## Unifying Transport Phenomena and Thermodynamic Equilibrium Models: A theoretical study of current and novel equilibrium based models in transport phenomena

##### Abstract

Transport phenomena are based on the conservation of mass, momentum, and energy, and provide equations that give insight into the motion of fluids, the driving force behind this motion, and the dissipation of such driving forces. The rigorous governing transport equations are functions of space and time. On the other hand, thermodynamics is another field of science that focuses mainly on equilibrium states, which are neither functions of space nor time. Thermodynamics can be used to describe the behavior of pressure, density, and chemical potential. Moreover, chemical and phase equilibrium are central topics within thermodynamics.
The focus of this dissertation is placed on the intersection between transport phenomena and thermodynamics. This intersection is here seen as i) the pressure field, ii) the density field, iii) the transport equation for energy, iv) chemical reaction in the transport equation for species mass, and v) mass transfer in multifluid flow in the transport equation for total and species mass. The work is twofold, in which the first part focuses primarily on point iv), while the second part focuses mainly on point v). Both parts require points i), ii), and iii) to be considered.
The first part of this work employs transport equations for mass, species mass, momentum, and energy for a reactive gas in a fixed bed of porous catalysts. In the transport equation for species mass, the source/sink term originating from the chemical reaction is computed from chemical equilibrium rather than reaction kinetics. The chemical equilibrium is computed by minimizing Gibbs or Helmholtz energy at every numerical discretization point. For the Gibbs energy approach, the minimization is performed while holding the temperature and pressure constant at the numerical discretization points. For the Helmholtz energy, the minimization is performed while holding the temperature and volume constant at the numerical discretization points. The volume to be utilized has two alternatives: i) the volume may be obtained from the iteration of the equation of state (EoS), and ii) by discretizing in space with the finite volume method where the volume may be obtained from the numerical grid. For the Helmholtz energy approach, the numerical solution obtained by utilizing the volume from alternatives i) and ii) were compared and revealed identical result. Moreover, the Gibbs and the Helmholtz energy minimization methods also gave identical results. On the other hand, the Gibbs energy method spent less computational time than the Helmholtz energy method to converge the set of equations. In the transport equation for energy, the heat capacity and the molar heat of reaction were computed from the EoS with residual functions denoting the departure from the ideal gas state.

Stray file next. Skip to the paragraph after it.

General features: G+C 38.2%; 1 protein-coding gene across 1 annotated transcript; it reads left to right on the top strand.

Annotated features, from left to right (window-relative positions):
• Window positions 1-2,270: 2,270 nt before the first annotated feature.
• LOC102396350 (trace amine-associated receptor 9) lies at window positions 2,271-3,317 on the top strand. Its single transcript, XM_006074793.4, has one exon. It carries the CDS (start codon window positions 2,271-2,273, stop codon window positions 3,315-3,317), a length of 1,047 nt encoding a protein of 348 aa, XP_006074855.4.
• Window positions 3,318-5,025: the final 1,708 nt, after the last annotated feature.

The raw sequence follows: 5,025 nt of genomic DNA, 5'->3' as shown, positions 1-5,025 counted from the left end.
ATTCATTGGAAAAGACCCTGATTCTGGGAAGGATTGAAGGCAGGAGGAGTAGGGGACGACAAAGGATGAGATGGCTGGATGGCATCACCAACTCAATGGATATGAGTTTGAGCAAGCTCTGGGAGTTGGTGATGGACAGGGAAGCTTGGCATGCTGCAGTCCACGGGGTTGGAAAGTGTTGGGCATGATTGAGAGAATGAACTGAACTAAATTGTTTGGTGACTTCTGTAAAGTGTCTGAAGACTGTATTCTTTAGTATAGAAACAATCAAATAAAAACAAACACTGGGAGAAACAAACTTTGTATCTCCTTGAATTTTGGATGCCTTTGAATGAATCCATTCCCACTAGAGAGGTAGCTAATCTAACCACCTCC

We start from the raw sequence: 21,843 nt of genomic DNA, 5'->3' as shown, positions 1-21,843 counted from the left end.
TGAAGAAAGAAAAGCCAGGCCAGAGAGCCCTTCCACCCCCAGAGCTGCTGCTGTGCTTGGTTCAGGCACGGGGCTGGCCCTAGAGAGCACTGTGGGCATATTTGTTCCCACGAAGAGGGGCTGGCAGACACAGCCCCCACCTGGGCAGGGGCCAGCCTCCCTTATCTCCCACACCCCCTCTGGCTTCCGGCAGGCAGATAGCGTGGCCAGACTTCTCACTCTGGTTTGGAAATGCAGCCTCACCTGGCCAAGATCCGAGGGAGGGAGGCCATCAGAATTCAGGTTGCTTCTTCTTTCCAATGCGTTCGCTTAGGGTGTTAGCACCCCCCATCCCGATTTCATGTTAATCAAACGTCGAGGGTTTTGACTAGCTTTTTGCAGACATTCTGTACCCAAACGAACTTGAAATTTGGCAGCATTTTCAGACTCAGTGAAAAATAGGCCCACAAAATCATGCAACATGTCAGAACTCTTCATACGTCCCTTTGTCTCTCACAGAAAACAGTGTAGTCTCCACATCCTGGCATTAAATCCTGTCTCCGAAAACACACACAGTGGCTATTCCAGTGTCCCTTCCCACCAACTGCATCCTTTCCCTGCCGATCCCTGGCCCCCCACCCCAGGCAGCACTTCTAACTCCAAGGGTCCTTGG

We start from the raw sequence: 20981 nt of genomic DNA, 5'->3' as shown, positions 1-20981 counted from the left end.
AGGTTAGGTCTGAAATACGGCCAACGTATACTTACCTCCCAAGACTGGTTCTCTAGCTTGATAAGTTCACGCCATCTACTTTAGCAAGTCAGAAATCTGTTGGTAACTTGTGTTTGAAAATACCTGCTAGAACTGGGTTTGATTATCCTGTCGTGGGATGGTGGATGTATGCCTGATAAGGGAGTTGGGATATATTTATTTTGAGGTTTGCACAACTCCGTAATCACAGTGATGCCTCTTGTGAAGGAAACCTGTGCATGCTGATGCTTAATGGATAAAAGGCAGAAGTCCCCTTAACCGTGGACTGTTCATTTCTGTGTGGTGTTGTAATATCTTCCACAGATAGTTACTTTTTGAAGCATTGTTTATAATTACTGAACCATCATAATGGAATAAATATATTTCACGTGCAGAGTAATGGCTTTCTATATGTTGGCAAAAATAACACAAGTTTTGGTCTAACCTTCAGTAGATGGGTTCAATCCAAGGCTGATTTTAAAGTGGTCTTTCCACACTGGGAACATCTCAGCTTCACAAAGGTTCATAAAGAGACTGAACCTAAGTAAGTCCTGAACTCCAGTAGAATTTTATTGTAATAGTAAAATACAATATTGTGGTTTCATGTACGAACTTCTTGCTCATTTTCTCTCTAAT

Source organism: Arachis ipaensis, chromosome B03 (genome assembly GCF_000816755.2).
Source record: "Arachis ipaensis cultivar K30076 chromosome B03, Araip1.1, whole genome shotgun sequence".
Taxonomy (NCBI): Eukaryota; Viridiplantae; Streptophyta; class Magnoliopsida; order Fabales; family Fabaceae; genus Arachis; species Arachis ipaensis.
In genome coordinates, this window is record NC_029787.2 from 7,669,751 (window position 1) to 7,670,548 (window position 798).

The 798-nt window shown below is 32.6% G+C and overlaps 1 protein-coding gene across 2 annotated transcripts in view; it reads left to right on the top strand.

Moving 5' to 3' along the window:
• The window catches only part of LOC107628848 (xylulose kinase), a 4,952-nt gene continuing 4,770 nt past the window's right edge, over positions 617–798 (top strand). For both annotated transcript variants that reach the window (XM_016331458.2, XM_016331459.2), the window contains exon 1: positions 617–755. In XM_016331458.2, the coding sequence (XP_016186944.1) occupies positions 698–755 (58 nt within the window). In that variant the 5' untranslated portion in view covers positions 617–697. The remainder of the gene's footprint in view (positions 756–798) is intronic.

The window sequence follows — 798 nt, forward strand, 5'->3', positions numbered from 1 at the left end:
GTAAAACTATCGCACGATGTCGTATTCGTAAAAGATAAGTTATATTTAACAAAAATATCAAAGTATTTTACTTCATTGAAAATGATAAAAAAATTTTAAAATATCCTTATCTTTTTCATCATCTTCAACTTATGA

The procedure above was performed for the Soave–Redlich–Kwong EoS, and the virial expansion truncated after the second term. Furthermore, two different chemical processes were investigated: the steam–methane reforming (SMR) and the methanol (MeOH) process. It is emphasized that the reactor concept investigated in the first part of this dissertation is not intended to replace reaction kinetics. The reaction rate expressions developed through rigorous catalytic kinetics experiments should be used when they are available, and if no reaction rate expression is available, the equilibrium-based reactor investigated here could serve as an alternative in process design studies.